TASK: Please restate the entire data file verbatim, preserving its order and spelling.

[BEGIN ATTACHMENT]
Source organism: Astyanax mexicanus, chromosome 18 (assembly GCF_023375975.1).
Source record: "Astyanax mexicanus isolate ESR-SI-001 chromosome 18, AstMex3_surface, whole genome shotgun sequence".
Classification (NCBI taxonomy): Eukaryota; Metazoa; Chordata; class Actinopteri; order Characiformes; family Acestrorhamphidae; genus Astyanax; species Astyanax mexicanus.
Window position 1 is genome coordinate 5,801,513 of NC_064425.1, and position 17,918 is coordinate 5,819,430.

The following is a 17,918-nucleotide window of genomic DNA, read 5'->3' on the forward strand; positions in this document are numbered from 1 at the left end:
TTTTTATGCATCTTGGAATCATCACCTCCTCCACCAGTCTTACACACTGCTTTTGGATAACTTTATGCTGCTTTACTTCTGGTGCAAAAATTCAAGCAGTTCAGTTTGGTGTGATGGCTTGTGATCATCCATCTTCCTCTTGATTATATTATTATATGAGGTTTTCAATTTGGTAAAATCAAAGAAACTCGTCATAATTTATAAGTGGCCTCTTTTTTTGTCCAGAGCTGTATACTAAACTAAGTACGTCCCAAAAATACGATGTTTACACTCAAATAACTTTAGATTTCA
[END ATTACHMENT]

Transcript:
Source organism: Astyanax mexicanus, chromosome 18 (assembly GCF_023375975.1).
Source record: "Astyanax mexicanus isolate ESR-SI-001 chromosome 18, AstMex3_surface, whole genome shotgun sequence".
Classification (NCBI taxonomy): Eukaryota; Metazoa; Chordata; class Actinopteri; order Characiformes; family Acestrorhamphidae; genus Astyanax; species Astyanax mexicanus.
Window position 1 is genome coordinate 5,801,513 of NC_064425.1, and position 17,918 is coordinate 5,819,430.

The following is a 17,918-nucleotide window of genomic DNA, read 5'->3' on the forward strand; positions in this document are numbered from 1 at the left end:
TTTTTATGCATCTTGGAATCATCACCTCCTCCACCAGTCTTACACACTGCTTTTGGATAACTTTATGCTGCTTTACTTCTGGTGCAAAAATTCAAGCAGTTCAGTTTGGTGTGATGGCTTGTGATCATCCATCTTCCTCTTGATTATATTATTATATGAGGTTTTCAATTTGGTAAAATCAAAGAAACTCGTCATAATTTATAAGTGGCCTCTTTTTTTGTCCAGAGCTGTATACTAAACTAAGTACGTCCCAAAAATACGATGTTTACACTCAAATAACTTTAGATTTCA